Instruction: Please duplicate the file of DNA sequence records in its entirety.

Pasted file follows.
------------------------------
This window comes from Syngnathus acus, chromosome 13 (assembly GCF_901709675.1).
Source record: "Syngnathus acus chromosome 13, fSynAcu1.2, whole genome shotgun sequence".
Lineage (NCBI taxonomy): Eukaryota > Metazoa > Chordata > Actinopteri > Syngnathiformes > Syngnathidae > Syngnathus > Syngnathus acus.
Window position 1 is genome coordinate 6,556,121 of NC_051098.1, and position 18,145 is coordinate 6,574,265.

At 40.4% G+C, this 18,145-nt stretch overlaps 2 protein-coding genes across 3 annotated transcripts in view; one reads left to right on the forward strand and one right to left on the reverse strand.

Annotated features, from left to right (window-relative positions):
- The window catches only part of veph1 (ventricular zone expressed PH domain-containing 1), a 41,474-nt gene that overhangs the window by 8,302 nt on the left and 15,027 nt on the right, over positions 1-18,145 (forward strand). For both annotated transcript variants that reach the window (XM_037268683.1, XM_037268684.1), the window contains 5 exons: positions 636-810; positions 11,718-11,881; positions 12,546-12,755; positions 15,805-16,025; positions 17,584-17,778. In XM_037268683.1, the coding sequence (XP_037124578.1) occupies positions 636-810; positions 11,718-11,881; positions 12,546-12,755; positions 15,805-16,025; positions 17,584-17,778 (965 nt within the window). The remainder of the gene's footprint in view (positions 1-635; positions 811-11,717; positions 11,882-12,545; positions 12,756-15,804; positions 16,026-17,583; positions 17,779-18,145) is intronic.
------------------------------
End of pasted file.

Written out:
This window comes from Syngnathus acus, chromosome 13 (assembly GCF_901709675.1).
Source record: "Syngnathus acus chromosome 13, fSynAcu1.2, whole genome shotgun sequence".
Lineage (NCBI taxonomy): Eukaryota > Metazoa > Chordata > Actinopteri > Syngnathiformes > Syngnathidae > Syngnathus > Syngnathus acus.
Window position 1 is genome coordinate 6,556,121 of NC_051098.1, and position 18,145 is coordinate 6,574,265.

At 40.4% G+C, this 18,145-nt stretch overlaps 2 protein-coding genes across 3 annotated transcripts in view; one reads left to right on the forward strand and one right to left on the reverse strand.

Annotated features, from left to right (window-relative positions):
- The window catches only part of veph1 (ventricular zone expressed PH domain-containing 1), a 41,474-nt gene that overhangs the window by 8,302 nt on the left and 15,027 nt on the right, over positions 1-18,145 (forward strand). For both annotated transcript variants that reach the window (XM_037268683.1, XM_037268684.1), the window contains 5 exons: positions 636-810; positions 11,718-11,881; positions 12,546-12,755; positions 15,805-16,025; positions 17,584-17,778. In XM_037268683.1, the coding sequence (XP_037124578.1) occupies positions 636-810; positions 11,718-11,881; positions 12,546-12,755; positions 15,805-16,025; positions 17,584-17,778 (965 nt within the window). The remainder of the gene's footprint in view (positions 1-635; positions 811-11,717; positions 11,882-12,545; positions 12,756-15,804; positions 16,026-17,583; positions 17,779-18,145) is intronic.